Wednesday, August 30, 2006

Have your people e-mail my people

If you would like to send me an e-mail message -- and who wouldn't? :) -- you can use the new "Send me an e-mail message!" link over on the right, the first one under Links. You can even send the message anonymously, if, like, you know, you're... shy.

And speaking of "over on the right," the list of links and stuff over on the right wasn't over on the right until today, if you used one of the Gecko-based browsers (Mozilla, Firefox, Netscape). Instead it appeared way down at the bottom of the page (which is way down because Blogger insists on displaying the last 365 days of posts, when I've specifically told it to only display 90 -- can anybody tell me what I'm doing wrong?). Anyway, Blogger-dudes, this template has a problem with floats. And call me dumb, but I only realized recently that I could tweak the CSS for my own template. It turns out it wasn't hard to fix it so the list appears where it's supposed to when using Gecko. And -- lo and behold! -- it didn't break MSIE, either. Yay, links!

Ernesto has turned out to be a real dud of a tropical storm.

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Tuesday, August 29, 2006

When there's nothing else to talk about, talk about the weather

Ernesto is scheduled to blow through here tomorrow. We aren't especially worried. It's more an inconvenience than a threat. The thing that sucks the most is that where I work we were supposed to have this coming Friday off, but since we're not going to be able to work tomorrow, we're going to have to work Friday instead, as a makeup day. It sucks when your employer can shuffle your days off so that you have the crappiest ones off and have to work on the nice ones. But there you have it. It's a paycheck. And the fact is that we're way behind our factory schedule (due to strong demand for our products), and it's probably true that we can't afford to miss a day of production. Not for something trivial like a tropical storm. Ah, the price of success.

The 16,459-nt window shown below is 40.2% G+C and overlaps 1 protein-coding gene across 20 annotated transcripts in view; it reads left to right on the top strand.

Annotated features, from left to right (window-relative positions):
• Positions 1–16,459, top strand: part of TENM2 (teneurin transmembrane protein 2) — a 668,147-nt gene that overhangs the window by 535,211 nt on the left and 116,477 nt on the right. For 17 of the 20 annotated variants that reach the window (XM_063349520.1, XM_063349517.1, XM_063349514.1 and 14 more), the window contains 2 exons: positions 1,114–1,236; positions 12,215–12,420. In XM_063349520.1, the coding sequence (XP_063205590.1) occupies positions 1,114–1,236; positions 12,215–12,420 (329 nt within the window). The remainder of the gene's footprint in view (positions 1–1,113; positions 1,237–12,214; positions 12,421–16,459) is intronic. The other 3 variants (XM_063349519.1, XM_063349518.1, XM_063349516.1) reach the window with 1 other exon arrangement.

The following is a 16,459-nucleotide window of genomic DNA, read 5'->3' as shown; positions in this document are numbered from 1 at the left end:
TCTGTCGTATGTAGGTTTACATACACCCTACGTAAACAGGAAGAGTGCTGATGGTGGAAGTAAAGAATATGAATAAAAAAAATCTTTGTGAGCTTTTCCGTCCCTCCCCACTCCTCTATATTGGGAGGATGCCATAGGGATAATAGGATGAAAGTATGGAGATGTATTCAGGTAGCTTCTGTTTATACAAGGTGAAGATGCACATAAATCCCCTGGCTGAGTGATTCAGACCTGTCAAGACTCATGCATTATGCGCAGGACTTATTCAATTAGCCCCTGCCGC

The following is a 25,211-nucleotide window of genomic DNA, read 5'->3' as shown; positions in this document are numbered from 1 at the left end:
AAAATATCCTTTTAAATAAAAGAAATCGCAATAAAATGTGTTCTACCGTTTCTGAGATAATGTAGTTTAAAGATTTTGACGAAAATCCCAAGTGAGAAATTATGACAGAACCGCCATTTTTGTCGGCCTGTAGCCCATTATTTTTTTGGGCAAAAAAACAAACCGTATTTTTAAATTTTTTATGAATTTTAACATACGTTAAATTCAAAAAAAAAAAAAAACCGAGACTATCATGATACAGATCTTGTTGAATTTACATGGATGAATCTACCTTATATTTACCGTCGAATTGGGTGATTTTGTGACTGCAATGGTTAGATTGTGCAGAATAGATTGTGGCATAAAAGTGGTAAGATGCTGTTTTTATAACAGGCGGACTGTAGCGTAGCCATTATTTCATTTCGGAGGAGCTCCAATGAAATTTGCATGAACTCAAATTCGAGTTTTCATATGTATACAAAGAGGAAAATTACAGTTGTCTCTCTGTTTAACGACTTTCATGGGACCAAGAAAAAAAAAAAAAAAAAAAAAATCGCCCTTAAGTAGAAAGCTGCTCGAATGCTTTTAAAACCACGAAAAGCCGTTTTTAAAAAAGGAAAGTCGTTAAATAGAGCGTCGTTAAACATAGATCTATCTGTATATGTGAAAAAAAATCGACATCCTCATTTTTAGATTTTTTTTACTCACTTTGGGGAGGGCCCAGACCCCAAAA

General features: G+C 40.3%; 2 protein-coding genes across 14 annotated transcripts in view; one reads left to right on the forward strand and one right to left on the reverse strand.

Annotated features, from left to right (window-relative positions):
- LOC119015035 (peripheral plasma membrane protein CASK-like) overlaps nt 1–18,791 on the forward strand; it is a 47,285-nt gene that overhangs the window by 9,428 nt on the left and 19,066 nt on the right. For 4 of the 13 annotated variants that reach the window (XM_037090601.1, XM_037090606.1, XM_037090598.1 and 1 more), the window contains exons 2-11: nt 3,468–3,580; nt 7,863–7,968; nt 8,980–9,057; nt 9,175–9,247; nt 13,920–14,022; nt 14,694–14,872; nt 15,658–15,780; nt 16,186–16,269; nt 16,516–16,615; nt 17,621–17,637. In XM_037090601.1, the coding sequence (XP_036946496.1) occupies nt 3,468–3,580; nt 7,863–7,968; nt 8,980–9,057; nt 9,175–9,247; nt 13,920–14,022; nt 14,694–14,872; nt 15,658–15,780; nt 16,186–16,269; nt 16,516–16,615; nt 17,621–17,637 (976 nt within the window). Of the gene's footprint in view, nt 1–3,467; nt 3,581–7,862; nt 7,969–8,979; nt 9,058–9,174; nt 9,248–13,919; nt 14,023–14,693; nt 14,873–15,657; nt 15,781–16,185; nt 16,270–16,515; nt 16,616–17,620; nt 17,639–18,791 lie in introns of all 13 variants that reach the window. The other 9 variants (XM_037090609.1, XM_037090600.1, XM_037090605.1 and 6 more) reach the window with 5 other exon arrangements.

Sunday, August 27, 2006

And just who are the madmen, anyway?

I think it was two Christmases ago that I gave my brother Simon Winchester's two books on the making of the Oxford English Dictionary: The Professor and the Madman and The Meaning of Everything. At the same time, I bought copies of the books for myself. I think the idea was that we would read them more or less simultaneously. My brother read his copies promptly. Now it's almost two years later and last weekend I just finished the first one, The Professor and the Madman. Oops.

Honestly, it's not my fault. I have very little time for recreational reading, and what little I have I reserve for fiction, which is my passion. I do read non-fiction, but usually on topics along the lines of Cascading Style Sheets, PHP programming techniques, and .NET Framework.

But now I have, at long last, read The Professor and the Madman. It was pretty good. I enjoyed it. I have to admit it has flaws: The prose is sometimes gratuitously flamboyant. Winchester occasionally flies off into hyperbole. The parts where he speculates on what triggered Dr. Minor's madness are simply overreaching. An editor could have done some good here. But then there are other places where I simply could not put the book down, and I think that's high praise for non-fiction. Winchester has taken several stories which, by themselves, might not have amounted to much, and very skillfully woven them into a whole that stands well. The book is very much a tapestry.

Moving on to the point of this post (yes, Virginia, this long post has a point), I first want to tell you, my three readers, that I am a curmudgeon when it comes to language and correct usage. I will, if it can be done without causing long-term hard feelings, correct someone who confuses insure, ensure, and assure. Likewise for effect and affect. And, like Nero Wolfe, I do not accept the contention that infer and imply can be interchanged. I am also horrified when nouns are used as verbs -- a practice that people who agree with me call by the tongue-in-cheek name "verbing." For a time, I was even collecting specimens of verbing for a gallery on this Web page.

All this said, as I was reading The Professor and the Madman, I was given pause in chapter four ("Gathering Earth's Daughters"), when Winchester lamented (to the extent of four pages) that Shakespeare (not to mention Bacon, Spenser, Marlowe, Donne, and others whom Winchester does mention) did not have the use of a dictionary in his time. Not even one:
Whenever he [Shakespeare] came to use an unusual word, or to set a word in what seemed an unusual context -- and his plays are extraordinarily rich with examples -- he had almost no way of checking the propriety of what he was about to do.

He could not check the propriety! Horror! But there's more:
Consider, for instance, Shakespeare's writing of Twelfth Night, which he completed sometime at the very beginning of the seventeenth century. {snip} Sebastian and Antonio, the shipwrecked sailor and his rescuer, have just arrived in port and are wondering where they might stay the night. Sebastian considers the question for a moment, and then, in the manner of one who has read and well remembered his Good Hotel Guide of the day, declares quite simply: "In the south suburbs at the Elephant/Is best to lodge."